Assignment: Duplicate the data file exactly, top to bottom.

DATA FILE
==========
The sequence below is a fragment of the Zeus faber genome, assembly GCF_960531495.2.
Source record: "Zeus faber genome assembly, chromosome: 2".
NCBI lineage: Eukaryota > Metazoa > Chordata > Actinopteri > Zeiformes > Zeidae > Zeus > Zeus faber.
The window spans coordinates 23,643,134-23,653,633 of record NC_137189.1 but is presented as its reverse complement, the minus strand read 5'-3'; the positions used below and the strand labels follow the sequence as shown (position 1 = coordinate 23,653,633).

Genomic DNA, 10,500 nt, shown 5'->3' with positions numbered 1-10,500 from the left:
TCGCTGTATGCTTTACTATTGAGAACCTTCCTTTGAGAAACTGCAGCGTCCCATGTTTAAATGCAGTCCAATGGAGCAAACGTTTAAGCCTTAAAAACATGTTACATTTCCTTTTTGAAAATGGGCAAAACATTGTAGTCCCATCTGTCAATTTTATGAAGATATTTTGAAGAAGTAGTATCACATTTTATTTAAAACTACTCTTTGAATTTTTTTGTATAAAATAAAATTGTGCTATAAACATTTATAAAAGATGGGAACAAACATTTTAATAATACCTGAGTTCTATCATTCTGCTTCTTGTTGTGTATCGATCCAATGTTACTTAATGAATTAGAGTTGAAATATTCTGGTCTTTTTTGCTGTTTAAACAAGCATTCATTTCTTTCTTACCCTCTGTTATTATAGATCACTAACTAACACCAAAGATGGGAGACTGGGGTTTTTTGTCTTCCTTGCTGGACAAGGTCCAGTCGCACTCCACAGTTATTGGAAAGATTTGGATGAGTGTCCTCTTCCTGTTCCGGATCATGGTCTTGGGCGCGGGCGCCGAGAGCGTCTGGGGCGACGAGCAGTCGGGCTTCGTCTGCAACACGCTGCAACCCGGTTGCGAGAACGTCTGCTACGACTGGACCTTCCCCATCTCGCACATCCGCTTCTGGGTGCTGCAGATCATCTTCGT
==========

The sequence below is a fragment of the Zeus faber genome, assembly GCF_960531495.2.
Source record: "Zeus faber genome assembly, chromosome: 2".
NCBI lineage: Eukaryota > Metazoa > Chordata > Actinopteri > Zeiformes > Zeidae > Zeus > Zeus faber.
The window spans coordinates 23,643,134-23,653,633 of record NC_137189.1 but is presented as its reverse complement, the minus strand read 5'-3'; the positions used below and the strand labels follow the sequence as shown (position 1 = coordinate 23,653,633).

Genomic DNA, 10,500 nt, shown 5'->3' with positions numbered 1-10,500 from the left:
TCGCTGTATGCTTTACTATTGAGAACCTTCCTTTGAGAAACTGCAGCGTCCCATGTTTAAATGCAGTCCAATGGAGCAAACGTTTAAGCCTTAAAAACATGTTACATTTCCTTTTTGAAAATGGGCAAAACATTGTAGTCCCATCTGTCAATTTTATGAAGATATTTTGAAGAAGTAGTATCACATTTTATTTAAAACTACTCTTTGAATTTTTTTGTATAAAATAAAATTGTGCTATAAACATTTATAAAAGATGGGAACAAACATTTTAATAATACCTGAGTTCTATCATTCTGCTTCTTGTTGTGTATCGATCCAATGTTACTTAATGAATTAGAGTTGAAATATTCTGGTCTTTTTTGCTGTTTAAACAAGCATTCATTTCTTTCTTACCCTCTGTTATTATAGATCACTAACTAACACCAAAGATGGGAGACTGGGGTTTTTTGTCTTCCTTGCTGGACAAGGTCCAGTCGCACTCCACAGTTATTGGAAAGATTTGGATGAGTGTCCTCTTCCTGTTCCGGATCATGGTCTTGGGCGCGGGCGCCGAGAGCGTCTGGGGCGACGAGCAGTCGGGCTTCGTCTGCAACACGCTGCAACCCGGTTGCGAGAACGTCTGCTACGACTGGACCTTCCCCATCTCGCACATCCGCTTCTGGGTGCTGCAGATCATCTTCGT